Phil Risher is not a millionaire millennial, but he's bold and knows how to budget.
As a new college grad, Risher buckled down to pay off $30,000 in student debt in one year on a $48,000 customer sales rep salary. Then he saved up $60,000 in two years to pay cash for his first home, a condo outside Washington, D.C.
So when it came to his next big goal — traveling the country in 2018 with his dog, Tuney, in a school-bus-turned-tiny-home — Risher's financial slate was clean.
"I was, kind of, not fulfilled with the job I was doing, and I knew I wanted to travel," recalls Risher, who is now 31. "I had no student loans and no rent or mortgage. Basically, it was like, 'Don't fumble the bag.'"
Risher's first step was preparing financially. In the years since he paid off his student loan debt, his income had steadily grown. By the time he started planning his trip in mid 2017, he estimates he was earning more than $70,000 between his salary and commissions. "I wanted to save, save, save. I maxed out my 401(k) and set up my budget to increase financial flexibility."
"I had an Excel spreadsheet and basically it outlined everything, so I knew how much it was going to cost," he says. By the time he was ready to travel, "I had the money set aside already and that gave me peace of mind."
Then it was time to find his transportation. Risher called car lots everywhere for five months looking for one that would sell him a used school bus.
"I wanted one of the smaller ones, and I wanted gas-only because if I'm driving around, I didn't want to have to search for diesel," recalls Risher. "I just wanted a normal, straight-up bus."
After buying the bus, Risher had $10,000 left in his trip budget. He set aside $8,000 for gas, food, and miscellaneous expenses. The remaining $2,000 in his budget went toward renovating the new wheels. While the bus was in good driving shape, he needed to mold it into something livable.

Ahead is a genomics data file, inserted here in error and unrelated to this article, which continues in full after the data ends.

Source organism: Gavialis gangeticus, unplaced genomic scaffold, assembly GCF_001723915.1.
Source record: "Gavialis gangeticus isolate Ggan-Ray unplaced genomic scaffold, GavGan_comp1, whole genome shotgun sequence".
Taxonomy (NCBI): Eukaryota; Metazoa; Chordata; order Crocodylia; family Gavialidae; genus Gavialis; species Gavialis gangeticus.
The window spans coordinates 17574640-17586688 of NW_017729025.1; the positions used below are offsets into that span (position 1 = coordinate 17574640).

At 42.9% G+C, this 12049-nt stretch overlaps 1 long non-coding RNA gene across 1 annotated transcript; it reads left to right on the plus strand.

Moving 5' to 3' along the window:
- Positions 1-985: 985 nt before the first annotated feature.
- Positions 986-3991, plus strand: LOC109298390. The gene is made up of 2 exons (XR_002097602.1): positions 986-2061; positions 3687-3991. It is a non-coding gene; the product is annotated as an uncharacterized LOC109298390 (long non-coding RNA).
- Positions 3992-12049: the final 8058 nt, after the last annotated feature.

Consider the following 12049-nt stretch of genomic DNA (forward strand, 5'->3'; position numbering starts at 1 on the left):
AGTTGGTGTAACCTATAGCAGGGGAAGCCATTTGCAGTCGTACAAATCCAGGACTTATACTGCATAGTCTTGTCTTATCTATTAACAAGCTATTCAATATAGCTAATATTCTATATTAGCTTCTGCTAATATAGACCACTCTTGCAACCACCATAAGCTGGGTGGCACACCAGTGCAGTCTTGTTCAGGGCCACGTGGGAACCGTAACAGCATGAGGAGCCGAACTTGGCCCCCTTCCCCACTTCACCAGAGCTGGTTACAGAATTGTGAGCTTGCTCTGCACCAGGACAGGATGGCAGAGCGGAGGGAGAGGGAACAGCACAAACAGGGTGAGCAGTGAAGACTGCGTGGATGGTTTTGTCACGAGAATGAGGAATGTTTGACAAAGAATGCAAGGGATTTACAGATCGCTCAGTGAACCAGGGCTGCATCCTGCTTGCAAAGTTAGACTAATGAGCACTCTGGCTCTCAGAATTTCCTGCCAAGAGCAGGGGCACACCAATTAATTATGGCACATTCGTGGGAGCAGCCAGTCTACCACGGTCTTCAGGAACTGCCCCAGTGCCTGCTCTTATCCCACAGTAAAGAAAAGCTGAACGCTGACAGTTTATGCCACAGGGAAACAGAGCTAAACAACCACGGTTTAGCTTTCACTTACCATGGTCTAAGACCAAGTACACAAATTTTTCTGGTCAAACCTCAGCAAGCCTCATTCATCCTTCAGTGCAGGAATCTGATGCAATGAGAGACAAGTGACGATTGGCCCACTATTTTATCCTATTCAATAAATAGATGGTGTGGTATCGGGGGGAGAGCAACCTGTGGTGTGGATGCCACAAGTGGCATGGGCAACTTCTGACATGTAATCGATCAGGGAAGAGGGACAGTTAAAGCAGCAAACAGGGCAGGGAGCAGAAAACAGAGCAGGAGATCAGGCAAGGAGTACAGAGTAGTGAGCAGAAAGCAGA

"We stripped all the seats out, put down plywood, and then vinyl flooring," says Risher. He and his brothers built kitchen counters and cabinets that sit above a small pump sink. By the back, there's a couch and composting toilet. In a separate area, there's a bed and solar panels for charging electronics.
Risher's three-month trip from March to June 2018 would take him 15,000 miles across 45 U.S. states, including the scenic sides of New Mexico and glacier-made waterfalls in Oregon. When he wasn't driving, he'd sometimes camp out in Walmart parking lots. And on special days, he planned to meet up with his mom and friends in cities along the route.
But before taking off, he had to do one last thing: quit his full-time job. "I had been at the same company for six years out of college. The only thing I knew was this job." At the same time, "there's no way I could have done it and travel together. So I decided to quit."
After his trip, Risher launched his own marketing company, Phlash Consulting, which works with local service businesses. He still owns the bus and is keeping it warm for future travel.
Risher isn't the only millennial who has used time on the road as a smart financial move. Van-lifers Stephanie and Nate Yarbrough bought a tricked-out 2007 Dodge Sprinter that they called home and traveled the country in, while running multiple businesses. Jillian Johnsrud lived in a camper in her late teens and early 20s so she could reach financial freedom in her early 30s.
Video by Helen Zhao
Across the country, younger Americans are opting to live in RVs and converted vans to travel and save. If you want to hit the road to work remotely and see the country or escape exorbitant housing costs, Risher has advice.
"Get very narrowly focused on exactly what you want," he says. "You could buy land and build a tiny home, you could have a van and live in it, you could turn a 'Scooby Doo' bus into a house." However you decide to spend your money — and your time — he says: "Make a plan, save, and really focus on your goals."
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